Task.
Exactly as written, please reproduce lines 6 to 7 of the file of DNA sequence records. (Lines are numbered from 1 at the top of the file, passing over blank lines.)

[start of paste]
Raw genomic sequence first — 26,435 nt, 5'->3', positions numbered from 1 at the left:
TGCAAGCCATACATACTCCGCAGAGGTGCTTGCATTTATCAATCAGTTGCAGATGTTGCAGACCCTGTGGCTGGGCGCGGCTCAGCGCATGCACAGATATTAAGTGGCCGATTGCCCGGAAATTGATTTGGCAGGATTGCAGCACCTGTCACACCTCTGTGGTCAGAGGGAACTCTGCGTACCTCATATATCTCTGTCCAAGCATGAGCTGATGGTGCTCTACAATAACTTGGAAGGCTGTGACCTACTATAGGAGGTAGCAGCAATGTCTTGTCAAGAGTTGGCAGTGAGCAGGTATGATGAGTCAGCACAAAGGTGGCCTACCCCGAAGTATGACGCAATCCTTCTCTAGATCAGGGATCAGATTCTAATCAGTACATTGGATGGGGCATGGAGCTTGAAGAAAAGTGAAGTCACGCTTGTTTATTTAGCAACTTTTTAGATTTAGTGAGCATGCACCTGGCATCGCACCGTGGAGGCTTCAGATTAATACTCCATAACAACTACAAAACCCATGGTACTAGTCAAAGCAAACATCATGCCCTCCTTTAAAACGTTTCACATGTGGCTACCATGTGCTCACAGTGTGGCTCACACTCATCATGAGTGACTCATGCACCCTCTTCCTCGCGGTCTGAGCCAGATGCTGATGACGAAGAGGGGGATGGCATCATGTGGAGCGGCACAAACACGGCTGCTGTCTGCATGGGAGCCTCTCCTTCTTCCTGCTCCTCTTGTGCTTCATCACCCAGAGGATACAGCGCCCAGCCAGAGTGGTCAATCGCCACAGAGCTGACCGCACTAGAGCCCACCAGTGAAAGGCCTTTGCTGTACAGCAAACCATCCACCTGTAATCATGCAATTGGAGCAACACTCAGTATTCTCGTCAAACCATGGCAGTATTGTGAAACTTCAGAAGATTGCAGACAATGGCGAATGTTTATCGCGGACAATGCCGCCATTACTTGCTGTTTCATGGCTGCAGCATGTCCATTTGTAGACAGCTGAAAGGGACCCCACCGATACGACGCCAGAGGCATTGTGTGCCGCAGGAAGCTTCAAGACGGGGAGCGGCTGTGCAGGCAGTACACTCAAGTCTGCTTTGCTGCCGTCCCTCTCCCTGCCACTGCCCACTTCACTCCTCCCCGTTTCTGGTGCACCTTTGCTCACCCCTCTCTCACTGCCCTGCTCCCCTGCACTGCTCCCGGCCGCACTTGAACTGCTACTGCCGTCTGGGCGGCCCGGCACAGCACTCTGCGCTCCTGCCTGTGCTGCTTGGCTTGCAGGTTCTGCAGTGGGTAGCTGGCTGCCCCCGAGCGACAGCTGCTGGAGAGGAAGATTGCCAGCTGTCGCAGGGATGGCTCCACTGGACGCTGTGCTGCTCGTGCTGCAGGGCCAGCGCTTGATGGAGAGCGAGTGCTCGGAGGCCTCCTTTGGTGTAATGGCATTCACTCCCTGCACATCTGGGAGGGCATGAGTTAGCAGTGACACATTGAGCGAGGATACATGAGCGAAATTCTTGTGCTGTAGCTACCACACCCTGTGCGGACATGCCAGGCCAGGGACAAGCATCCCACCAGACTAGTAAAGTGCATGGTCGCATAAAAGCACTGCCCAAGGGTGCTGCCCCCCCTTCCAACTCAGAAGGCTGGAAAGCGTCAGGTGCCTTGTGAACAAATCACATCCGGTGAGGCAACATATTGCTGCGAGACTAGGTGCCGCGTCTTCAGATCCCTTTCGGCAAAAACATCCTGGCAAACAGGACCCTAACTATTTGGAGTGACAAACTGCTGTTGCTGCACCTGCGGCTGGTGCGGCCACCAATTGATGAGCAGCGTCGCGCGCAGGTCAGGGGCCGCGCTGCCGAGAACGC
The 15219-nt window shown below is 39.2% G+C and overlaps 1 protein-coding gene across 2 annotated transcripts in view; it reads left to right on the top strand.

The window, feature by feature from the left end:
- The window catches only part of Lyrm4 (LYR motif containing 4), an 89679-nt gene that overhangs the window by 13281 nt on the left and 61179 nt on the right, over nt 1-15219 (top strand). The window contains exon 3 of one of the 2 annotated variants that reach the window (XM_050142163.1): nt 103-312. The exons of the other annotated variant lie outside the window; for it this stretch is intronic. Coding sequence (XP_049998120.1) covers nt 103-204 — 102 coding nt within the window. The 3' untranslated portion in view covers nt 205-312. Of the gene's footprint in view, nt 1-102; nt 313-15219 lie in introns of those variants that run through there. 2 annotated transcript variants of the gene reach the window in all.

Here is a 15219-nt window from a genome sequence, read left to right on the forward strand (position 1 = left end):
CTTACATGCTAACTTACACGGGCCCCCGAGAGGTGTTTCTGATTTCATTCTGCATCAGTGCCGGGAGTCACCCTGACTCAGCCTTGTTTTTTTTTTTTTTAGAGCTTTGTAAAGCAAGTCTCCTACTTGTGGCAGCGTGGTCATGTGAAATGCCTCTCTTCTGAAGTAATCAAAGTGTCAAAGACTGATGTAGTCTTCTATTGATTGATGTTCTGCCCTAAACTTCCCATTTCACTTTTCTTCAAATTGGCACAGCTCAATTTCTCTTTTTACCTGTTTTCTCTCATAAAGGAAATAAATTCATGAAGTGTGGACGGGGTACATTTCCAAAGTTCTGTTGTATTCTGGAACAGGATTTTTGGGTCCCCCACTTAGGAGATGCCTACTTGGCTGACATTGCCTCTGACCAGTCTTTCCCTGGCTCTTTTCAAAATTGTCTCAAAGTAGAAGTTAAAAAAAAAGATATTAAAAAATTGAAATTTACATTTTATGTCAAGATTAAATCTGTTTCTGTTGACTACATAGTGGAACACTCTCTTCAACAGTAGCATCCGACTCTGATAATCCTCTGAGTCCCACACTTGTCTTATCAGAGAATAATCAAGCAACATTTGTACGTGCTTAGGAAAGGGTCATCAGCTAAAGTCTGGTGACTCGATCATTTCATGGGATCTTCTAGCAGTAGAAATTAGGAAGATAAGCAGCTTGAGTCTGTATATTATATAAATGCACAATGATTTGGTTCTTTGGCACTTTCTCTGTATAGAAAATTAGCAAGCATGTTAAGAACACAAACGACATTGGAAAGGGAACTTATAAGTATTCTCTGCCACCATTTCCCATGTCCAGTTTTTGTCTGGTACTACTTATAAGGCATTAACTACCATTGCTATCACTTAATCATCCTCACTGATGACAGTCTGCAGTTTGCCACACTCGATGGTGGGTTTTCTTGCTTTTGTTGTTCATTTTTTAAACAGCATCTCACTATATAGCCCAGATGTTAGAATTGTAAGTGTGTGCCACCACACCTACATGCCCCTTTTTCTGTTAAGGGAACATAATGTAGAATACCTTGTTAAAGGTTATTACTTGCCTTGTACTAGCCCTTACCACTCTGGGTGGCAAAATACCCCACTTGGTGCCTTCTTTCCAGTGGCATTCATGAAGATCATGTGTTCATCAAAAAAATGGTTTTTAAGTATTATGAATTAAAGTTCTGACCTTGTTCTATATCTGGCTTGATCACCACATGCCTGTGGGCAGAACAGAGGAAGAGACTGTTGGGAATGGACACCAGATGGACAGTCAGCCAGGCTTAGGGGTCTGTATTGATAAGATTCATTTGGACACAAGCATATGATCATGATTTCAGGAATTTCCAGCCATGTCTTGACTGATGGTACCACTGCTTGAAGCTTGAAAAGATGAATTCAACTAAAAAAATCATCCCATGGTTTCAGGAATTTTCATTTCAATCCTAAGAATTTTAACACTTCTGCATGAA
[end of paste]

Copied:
Here is a 15219-nt window from a genome sequence, read left to right on the forward strand (position 1 = left end):
CTTACATGCTAACTTACACGGGCCCCCGAGAGGTGTTTCTGATTTCATTCTGCATCAGTGCCGGGAGTCACCCTGACTCAGCCTTGTTTTTTTTTTTTTTAGAGCTTTGTAAAGCAAGTCTCCTACTTGTGGCAGCGTGGTCATGTGAAATGCCTCTCTTCTGAAGTAATCAAAGTGTCAAAGACTGATGTAGTCTTCTATTGATTGATGTTCTGCCCTAAACTTCCCATTTCACTTTTCTTCAAATTGGCACAGCTCAATTTCTCTTTTTACCTGTTTTCTCTCATAAAGGAAATAAATTCATGAAGTGTGGACGGGGTACATTTCCAAAGTTCTGTTGTATTCTGGAACAGGATTTTTGGGTCCCCCACTTAGGAGATGCCTACTTGGCTGACATTGCCTCTGACCAGTCTTTCCCTGGCTCTTTTCAAAATTGTCTCAAAGTAGAAGTTAAAAAAAAAGATATTAAAAAATTGAAATTTACATTTTATGTCAAGATTAAATCTGTTTCTGTTGACTACATAGTGGAACACTCTCTTCAACAGTAGCATCCGACTCTGATAATCCTCTGAGTCCCACACTTGTCTTATCAGAGAATAATCAAGCAACATTTGTACGTGCTTAGGAAAGGGTCATCAGCTAAAGTCTGGTGACTCGATCATTTCATGGGATCTTCTAGCAGTAGAAATTAGGAAGATAAGCAGCTTGAGTCTGTATATTATATAAATGCACAATGATTTGGTTCTTTGGCACTTTCTCTGTATAGAAAATTAGCAAGCATGTTAAGAACACAAACGACATTGGAAAGGGAACTTATAAGTATTCTCTGCCACCATTTCCCATGTCCAGTTTTTGTCTGGTACTACTTATAAGGCATTAACTACCATTGCTATCACTTAATCATCCTCACTGATGACAGTCTGCAGTTTGCCACACTCGATGGTGGGTTTTCTTGCTTTTGTTGTTCATTTTTTAAACAGCATCTCACTATATAGCCCAGATGTTAGAATTGTAAGTGTGTGCCACCACACCTACATGCCCCTTTTTCTGTTAAGGGAACATAATGTAGAATACCTTGTTAAAGGTTATTACTTGCCTTGTACTAGCCCTTACCACTCTGGGTGGCAAAATACCCCACTTGGTGCCTTCTTTCCAGTGGCATTCATGAAGATCATGTGTTCATCAAAAAAATGGTTTTTAAGTATTATGAATTAAAGTTCTGACCTTGTTCTATATCTGGCTTGATCACCACATGCCTGTGGGCAGAACAGAGGAAGAGACTGTTGGGAATGGACACCAGATGGACAGTCAGCCAGGCTTAGGGGTCTGTATTGATAAGATTCATTTGGACACAAGCATATGATCATGATTTCAGGAATTTCCAGCCATGTCTTGACTGATGGTACCACTGCTTGAAGCTTGAAAAGATGAATTCAACTAAAAAAATCATCCCATGGTTTCAGGAATTTTCATTTCAATCCTAAGAATTTTAACACTTCTGCATGAA